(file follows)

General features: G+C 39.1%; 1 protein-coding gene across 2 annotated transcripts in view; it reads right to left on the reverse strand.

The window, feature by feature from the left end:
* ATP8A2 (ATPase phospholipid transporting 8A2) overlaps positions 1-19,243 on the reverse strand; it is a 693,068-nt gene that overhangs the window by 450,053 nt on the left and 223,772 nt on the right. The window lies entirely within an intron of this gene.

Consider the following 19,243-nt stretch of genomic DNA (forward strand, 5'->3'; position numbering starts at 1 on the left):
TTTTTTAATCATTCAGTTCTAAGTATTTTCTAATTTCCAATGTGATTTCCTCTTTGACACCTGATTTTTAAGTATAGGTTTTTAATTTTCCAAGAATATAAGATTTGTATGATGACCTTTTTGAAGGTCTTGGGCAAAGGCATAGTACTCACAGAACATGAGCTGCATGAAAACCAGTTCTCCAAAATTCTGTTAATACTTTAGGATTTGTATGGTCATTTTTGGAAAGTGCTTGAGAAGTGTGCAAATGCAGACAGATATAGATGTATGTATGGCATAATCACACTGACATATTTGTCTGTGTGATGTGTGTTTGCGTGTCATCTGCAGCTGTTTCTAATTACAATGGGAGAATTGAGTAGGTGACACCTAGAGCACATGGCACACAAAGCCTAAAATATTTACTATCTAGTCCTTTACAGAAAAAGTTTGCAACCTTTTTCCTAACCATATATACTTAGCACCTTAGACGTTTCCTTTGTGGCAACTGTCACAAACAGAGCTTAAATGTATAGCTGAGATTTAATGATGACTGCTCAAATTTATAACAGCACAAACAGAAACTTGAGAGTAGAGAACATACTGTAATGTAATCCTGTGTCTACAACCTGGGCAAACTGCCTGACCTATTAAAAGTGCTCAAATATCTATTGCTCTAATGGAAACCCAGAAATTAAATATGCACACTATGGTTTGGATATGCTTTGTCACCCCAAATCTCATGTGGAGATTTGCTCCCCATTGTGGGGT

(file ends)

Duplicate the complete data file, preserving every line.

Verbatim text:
General features: G+C 39.1%; 1 protein-coding gene across 2 annotated transcripts in view; it reads right to left on the reverse strand.

The window, feature by feature from the left end:
* ATP8A2 (ATPase phospholipid transporting 8A2) overlaps positions 1-19,243 on the reverse strand; it is a 693,068-nt gene that overhangs the window by 450,053 nt on the left and 223,772 nt on the right. The window lies entirely within an intron of this gene.

Consider the following 19,243-nt stretch of genomic DNA (forward strand, 5'->3'; position numbering starts at 1 on the left):
TTTTTTAATCATTCAGTTCTAAGTATTTTCTAATTTCCAATGTGATTTCCTCTTTGACACCTGATTTTTAAGTATAGGTTTTTAATTTTCCAAGAATATAAGATTTGTATGATGACCTTTTTGAAGGTCTTGGGCAAAGGCATAGTACTCACAGAACATGAGCTGCATGAAAACCAGTTCTCCAAAATTCTGTTAATACTTTAGGATTTGTATGGTCATTTTTGGAAAGTGCTTGAGAAGTGTGCAAATGCAGACAGATATAGATGTATGTATGGCATAATCACACTGACATATTTGTCTGTGTGATGTGTGTTTGCGTGTCATCTGCAGCTGTTTCTAATTACAATGGGAGAATTGAGTAGGTGACACCTAGAGCACATGGCACACAAAGCCTAAAATATTTACTATCTAGTCCTTTACAGAAAAAGTTTGCAACCTTTTTCCTAACCATATATACTTAGCACCTTAGACGTTTCCTTTGTGGCAACTGTCACAAACAGAGCTTAAATGTATAGCTGAGATTTAATGATGACTGCTCAAATTTATAACAGCACAAACAGAAACTTGAGAGTAGAGAACATACTGTAATGTAATCCTGTGTCTACAACCTGGGCAAACTGCCTGACCTATTAAAAGTGCTCAAATATCTATTGCTCTAATGGAAACCCAGAAATTAAATATGCACACTATGGTTTGGATATGCTTTGTCACCCCAAATCTCATGTGGAGATTTGCTCCCCATTGTGGGGT